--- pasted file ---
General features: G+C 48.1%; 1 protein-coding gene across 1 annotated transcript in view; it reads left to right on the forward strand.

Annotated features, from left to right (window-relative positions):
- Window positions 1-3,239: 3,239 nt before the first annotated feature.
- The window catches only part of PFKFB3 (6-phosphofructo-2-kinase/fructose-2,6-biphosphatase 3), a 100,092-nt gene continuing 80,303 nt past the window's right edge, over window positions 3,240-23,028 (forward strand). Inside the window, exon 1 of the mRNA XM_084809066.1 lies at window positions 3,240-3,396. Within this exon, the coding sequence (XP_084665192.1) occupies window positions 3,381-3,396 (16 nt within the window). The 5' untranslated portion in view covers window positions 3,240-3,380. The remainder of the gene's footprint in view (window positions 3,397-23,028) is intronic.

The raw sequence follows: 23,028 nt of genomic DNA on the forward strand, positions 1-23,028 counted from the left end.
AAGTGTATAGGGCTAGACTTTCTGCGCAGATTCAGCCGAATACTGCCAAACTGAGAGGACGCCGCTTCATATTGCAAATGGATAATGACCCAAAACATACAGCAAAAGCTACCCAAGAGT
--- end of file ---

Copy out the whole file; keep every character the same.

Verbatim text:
General features: G+C 48.1%; 1 protein-coding gene across 1 annotated transcript in view; it reads left to right on the forward strand.

Annotated features, from left to right (window-relative positions):
- Window positions 1-3,239: 3,239 nt before the first annotated feature.
- The window catches only part of PFKFB3 (6-phosphofructo-2-kinase/fructose-2,6-biphosphatase 3), a 100,092-nt gene continuing 80,303 nt past the window's right edge, over window positions 3,240-23,028 (forward strand). Inside the window, exon 1 of the mRNA XM_084809066.1 lies at window positions 3,240-3,396. Within this exon, the coding sequence (XP_084665192.1) occupies window positions 3,381-3,396 (16 nt within the window). The 5' untranslated portion in view covers window positions 3,240-3,380. The remainder of the gene's footprint in view (window positions 3,397-23,028) is intronic.

The raw sequence follows: 23,028 nt of genomic DNA on the forward strand, positions 1-23,028 counted from the left end.
AAGTGTATAGGGCTAGACTTTCTGCGCAGATTCAGCCGAATACTGCCAAACTGAGAGGACGCCGCTTCATATTGCAAATGGATAATGACCCAAAACATACAGCAAAAGCTACCCAAGAGT